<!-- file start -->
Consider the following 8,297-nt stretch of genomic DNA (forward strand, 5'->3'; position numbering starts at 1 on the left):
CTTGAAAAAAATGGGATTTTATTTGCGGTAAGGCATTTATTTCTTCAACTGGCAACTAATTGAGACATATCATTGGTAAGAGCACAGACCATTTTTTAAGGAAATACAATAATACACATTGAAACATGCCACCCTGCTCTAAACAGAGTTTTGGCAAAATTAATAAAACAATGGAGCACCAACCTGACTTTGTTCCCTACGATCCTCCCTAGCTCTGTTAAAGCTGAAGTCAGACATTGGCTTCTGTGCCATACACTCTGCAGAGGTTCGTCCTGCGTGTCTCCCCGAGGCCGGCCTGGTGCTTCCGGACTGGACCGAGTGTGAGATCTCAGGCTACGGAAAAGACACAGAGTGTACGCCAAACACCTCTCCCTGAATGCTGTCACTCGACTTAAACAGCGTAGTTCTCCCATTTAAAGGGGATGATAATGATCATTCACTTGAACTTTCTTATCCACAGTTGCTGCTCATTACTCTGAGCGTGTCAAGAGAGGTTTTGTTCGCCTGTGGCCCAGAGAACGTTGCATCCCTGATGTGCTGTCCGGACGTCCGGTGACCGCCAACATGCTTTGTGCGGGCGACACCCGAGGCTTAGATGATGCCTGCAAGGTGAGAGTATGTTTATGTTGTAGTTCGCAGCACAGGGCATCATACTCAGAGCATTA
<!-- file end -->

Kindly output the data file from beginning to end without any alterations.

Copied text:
Consider the following 8,297-nt stretch of genomic DNA (forward strand, 5'->3'; position numbering starts at 1 on the left):
CTTGAAAAAAATGGGATTTTATTTGCGGTAAGGCATTTATTTCTTCAACTGGCAACTAATTGAGACATATCATTGGTAAGAGCACAGACCATTTTTTAAGGAAATACAATAATACACATTGAAACATGCCACCCTGCTCTAAACAGAGTTTTGGCAAAATTAATAAAACAATGGAGCACCAACCTGACTTTGTTCCCTACGATCCTCCCTAGCTCTGTTAAAGCTGAAGTCAGACATTGGCTTCTGTGCCATACACTCTGCAGAGGTTCGTCCTGCGTGTCTCCCCGAGGCCGGCCTGGTGCTTCCGGACTGGACCGAGTGTGAGATCTCAGGCTACGGAAAAGACACAGAGTGTACGCCAAACACCTCTCCCTGAATGCTGTCACTCGACTTAAACAGCGTAGTTCTCCCATTTAAAGGGGATGATAATGATCATTCACTTGAACTTTCTTATCCACAGTTGCTGCTCATTACTCTGAGCGTGTCAAGAGAGGTTTTGTTCGCCTGTGGCCCAGAGAACGTTGCATCCCTGATGTGCTGTCCGGACGTCCGGTGACCGCCAACATGCTTTGTGCGGGCGACACCCGAGGCTTAGATGATGCCTGCAAGGTGAGAGTATGTTTATGTTGTAGTTCGCAGCACAGGGCATCATACTCAGAGCATTA